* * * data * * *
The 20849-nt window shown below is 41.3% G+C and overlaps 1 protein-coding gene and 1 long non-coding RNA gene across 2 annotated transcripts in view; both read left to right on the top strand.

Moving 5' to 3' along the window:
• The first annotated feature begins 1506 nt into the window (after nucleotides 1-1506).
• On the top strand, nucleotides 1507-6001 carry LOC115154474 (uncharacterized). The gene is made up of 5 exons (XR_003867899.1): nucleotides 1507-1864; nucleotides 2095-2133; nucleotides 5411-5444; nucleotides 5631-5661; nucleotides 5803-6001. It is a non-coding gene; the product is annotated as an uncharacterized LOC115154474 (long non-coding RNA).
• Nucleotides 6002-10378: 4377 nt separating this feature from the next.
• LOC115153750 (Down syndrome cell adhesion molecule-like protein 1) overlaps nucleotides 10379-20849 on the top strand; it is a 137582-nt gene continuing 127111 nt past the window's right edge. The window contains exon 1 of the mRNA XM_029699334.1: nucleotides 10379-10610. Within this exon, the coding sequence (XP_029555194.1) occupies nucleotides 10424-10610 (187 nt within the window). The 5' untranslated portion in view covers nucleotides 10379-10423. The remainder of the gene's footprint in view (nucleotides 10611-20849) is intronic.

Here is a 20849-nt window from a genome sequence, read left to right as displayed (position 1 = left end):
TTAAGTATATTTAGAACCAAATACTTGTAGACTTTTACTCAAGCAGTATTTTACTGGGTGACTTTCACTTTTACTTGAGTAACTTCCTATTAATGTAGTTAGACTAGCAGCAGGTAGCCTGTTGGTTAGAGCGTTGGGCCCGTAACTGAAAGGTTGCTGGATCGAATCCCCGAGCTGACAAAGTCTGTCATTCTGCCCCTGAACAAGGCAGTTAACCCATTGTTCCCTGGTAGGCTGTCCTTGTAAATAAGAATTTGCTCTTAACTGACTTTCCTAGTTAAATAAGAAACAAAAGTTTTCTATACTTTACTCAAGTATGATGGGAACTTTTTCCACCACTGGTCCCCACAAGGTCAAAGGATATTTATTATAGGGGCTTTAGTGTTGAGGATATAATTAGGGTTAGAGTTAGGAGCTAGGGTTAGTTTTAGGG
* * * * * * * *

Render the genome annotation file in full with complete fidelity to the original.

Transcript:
The 20849-nt window shown below is 41.3% G+C and overlaps 1 protein-coding gene and 1 long non-coding RNA gene across 2 annotated transcripts in view; both read left to right on the top strand.

Moving 5' to 3' along the window:
• The first annotated feature begins 1506 nt into the window (after nucleotides 1-1506).
• On the top strand, nucleotides 1507-6001 carry LOC115154474 (uncharacterized). The gene is made up of 5 exons (XR_003867899.1): nucleotides 1507-1864; nucleotides 2095-2133; nucleotides 5411-5444; nucleotides 5631-5661; nucleotides 5803-6001. It is a non-coding gene; the product is annotated as an uncharacterized LOC115154474 (long non-coding RNA).
• Nucleotides 6002-10378: 4377 nt separating this feature from the next.
• LOC115153750 (Down syndrome cell adhesion molecule-like protein 1) overlaps nucleotides 10379-20849 on the top strand; it is a 137582-nt gene continuing 127111 nt past the window's right edge. The window contains exon 1 of the mRNA XM_029699334.1: nucleotides 10379-10610. Within this exon, the coding sequence (XP_029555194.1) occupies nucleotides 10424-10610 (187 nt within the window). The 5' untranslated portion in view covers nucleotides 10379-10423. The remainder of the gene's footprint in view (nucleotides 10611-20849) is intronic.

Here is a 20849-nt window from a genome sequence, read left to right as displayed (position 1 = left end):
TTAAGTATATTTAGAACCAAATACTTGTAGACTTTTACTCAAGCAGTATTTTACTGGGTGACTTTCACTTTTACTTGAGTAACTTCCTATTAATGTAGTTAGACTAGCAGCAGGTAGCCTGTTGGTTAGAGCGTTGGGCCCGTAACTGAAAGGTTGCTGGATCGAATCCCCGAGCTGACAAAGTCTGTCATTCTGCCCCTGAACAAGGCAGTTAACCCATTGTTCCCTGGTAGGCTGTCCTTGTAAATAAGAATTTGCTCTTAACTGACTTTCCTAGTTAAATAAGAAACAAAAGTTTTCTATACTTTACTCAAGTATGATGGGAACTTTTTCCACCACTGGTCCCCACAAGGTCAAAGGATATTTATTATAGGGGCTTTAGTGTTGAGGATATAATTAGGGTTAGAGTTAGGAGCTAGGGTTAGTTTTAGGG